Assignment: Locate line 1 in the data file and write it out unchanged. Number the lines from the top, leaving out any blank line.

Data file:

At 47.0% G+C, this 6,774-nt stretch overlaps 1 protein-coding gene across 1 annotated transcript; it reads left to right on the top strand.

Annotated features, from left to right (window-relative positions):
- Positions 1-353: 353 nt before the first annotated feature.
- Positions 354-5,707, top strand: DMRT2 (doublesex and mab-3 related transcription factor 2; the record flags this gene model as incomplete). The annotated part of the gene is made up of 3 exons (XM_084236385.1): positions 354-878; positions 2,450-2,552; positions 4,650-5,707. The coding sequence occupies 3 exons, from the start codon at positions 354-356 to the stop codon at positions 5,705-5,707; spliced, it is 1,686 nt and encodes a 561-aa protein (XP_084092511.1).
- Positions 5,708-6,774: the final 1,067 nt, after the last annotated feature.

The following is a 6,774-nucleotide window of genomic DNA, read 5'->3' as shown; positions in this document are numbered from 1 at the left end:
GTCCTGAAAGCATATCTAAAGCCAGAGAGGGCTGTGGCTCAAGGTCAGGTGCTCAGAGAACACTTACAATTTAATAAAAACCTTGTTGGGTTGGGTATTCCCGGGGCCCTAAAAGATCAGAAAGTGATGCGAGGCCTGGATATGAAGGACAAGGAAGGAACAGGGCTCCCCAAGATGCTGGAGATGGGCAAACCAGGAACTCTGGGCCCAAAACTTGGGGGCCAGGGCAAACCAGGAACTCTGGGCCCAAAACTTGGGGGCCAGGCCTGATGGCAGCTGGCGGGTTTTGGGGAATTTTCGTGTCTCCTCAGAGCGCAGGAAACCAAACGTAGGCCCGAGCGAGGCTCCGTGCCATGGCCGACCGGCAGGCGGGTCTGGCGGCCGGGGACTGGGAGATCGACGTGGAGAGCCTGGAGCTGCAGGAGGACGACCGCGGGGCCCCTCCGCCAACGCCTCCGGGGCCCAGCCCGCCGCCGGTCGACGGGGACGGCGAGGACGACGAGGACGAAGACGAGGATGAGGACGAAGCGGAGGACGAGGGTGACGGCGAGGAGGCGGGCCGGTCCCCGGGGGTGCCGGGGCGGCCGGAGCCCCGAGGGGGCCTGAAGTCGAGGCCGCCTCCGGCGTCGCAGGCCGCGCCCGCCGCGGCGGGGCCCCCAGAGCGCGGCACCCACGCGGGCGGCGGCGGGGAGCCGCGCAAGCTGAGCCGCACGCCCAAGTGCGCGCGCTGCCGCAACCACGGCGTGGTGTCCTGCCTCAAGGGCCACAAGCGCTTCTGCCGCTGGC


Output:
At 47.0% G+C, this 6,774-nt stretch overlaps 1 protein-coding gene across 1 annotated transcript; it reads left to right on the top strand.